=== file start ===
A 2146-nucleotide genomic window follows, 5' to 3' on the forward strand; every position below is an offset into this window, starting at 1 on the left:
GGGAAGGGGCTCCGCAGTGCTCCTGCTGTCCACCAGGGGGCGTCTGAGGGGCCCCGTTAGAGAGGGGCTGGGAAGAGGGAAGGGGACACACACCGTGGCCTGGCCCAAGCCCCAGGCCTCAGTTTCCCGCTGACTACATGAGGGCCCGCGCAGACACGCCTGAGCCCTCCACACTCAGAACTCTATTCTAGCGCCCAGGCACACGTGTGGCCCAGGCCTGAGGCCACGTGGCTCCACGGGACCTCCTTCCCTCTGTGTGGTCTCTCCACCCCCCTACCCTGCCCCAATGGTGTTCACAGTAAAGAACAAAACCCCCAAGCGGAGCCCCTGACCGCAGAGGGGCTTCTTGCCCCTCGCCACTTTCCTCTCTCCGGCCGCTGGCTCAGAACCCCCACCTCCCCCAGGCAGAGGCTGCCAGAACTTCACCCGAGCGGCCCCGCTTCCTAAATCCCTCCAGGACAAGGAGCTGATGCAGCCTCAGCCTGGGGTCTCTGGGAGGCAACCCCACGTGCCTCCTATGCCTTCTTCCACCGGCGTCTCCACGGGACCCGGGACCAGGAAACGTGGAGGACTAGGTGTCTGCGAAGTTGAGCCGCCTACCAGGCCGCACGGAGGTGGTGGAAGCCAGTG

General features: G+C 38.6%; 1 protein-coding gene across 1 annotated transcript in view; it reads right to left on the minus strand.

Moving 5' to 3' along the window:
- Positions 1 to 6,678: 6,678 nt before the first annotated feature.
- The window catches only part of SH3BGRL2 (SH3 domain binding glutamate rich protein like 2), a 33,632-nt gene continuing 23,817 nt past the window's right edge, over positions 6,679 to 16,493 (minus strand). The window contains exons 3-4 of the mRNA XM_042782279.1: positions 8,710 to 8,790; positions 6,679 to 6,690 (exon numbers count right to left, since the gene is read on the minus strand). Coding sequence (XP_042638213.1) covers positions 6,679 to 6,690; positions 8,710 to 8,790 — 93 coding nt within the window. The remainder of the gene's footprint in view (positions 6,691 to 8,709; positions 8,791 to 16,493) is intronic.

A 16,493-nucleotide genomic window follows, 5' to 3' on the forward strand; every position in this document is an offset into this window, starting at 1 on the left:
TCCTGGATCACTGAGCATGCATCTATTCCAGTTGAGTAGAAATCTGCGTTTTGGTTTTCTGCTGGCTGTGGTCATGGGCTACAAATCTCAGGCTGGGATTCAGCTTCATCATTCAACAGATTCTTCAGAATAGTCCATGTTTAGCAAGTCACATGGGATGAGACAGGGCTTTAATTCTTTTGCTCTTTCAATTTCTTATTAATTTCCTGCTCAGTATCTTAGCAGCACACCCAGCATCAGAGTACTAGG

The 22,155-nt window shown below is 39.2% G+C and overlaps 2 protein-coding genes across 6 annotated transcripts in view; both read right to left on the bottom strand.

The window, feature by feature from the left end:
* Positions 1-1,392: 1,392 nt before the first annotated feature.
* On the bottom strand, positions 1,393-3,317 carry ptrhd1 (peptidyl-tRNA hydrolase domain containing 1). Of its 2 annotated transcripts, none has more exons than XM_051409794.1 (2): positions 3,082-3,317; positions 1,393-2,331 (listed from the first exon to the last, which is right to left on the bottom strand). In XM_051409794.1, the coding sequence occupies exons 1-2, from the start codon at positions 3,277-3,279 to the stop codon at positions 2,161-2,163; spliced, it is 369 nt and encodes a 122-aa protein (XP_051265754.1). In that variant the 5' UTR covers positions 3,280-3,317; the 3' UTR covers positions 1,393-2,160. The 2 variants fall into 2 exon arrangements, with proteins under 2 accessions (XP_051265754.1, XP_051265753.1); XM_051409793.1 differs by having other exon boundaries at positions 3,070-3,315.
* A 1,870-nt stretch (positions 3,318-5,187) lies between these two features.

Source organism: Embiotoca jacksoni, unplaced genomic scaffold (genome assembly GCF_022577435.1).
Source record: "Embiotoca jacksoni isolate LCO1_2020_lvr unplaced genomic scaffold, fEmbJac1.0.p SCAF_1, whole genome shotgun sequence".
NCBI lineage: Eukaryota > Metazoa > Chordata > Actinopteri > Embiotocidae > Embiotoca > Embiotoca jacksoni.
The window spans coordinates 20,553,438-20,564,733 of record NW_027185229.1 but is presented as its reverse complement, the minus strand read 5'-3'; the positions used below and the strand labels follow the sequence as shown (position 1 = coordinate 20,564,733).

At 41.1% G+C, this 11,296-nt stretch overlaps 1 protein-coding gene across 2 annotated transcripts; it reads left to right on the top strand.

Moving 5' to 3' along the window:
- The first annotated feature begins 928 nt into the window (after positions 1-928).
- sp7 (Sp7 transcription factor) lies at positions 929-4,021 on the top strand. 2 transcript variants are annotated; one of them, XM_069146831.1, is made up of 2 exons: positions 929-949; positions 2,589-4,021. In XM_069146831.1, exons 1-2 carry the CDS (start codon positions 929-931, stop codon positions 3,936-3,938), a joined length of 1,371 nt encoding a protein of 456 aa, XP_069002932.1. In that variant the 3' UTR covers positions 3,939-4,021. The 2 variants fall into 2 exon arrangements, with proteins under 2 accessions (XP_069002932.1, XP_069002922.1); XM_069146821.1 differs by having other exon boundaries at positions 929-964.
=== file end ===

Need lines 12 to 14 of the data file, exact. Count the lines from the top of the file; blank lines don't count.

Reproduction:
* On the bottom strand, positions 1,393-3,317 carry ptrhd1 (peptidyl-tRNA hydrolase domain containing 1). Of its 2 annotated transcripts, none has more exons than XM_051409794.1 (2): positions 3,082-3,317; positions 1,393-2,331 (listed from the first exon to the last, which is right to left on the bottom strand). In XM_051409794.1, the coding sequence occupies exons 1-2, from the start codon at positions 3,277-3,279 to the stop codon at positions 2,161-2,163; spliced, it is 369 nt and encodes a 122-aa protein (XP_051265754.1). In that variant the 5' UTR covers positions 3,280-3,317; the 3' UTR covers positions 1,393-2,160. The 2 variants fall into 2 exon arrangements, with proteins under 2 accessions (XP_051265754.1, XP_051265753.1); XM_051409793.1 differs by having other exon boundaries at positions 3,070-3,315.
* A 1,870-nt stretch (positions 3,318-5,187) lies between these two features.

Source organism: Embiotoca jacksoni, unplaced genomic scaffold (genome assembly GCF_022577435.1).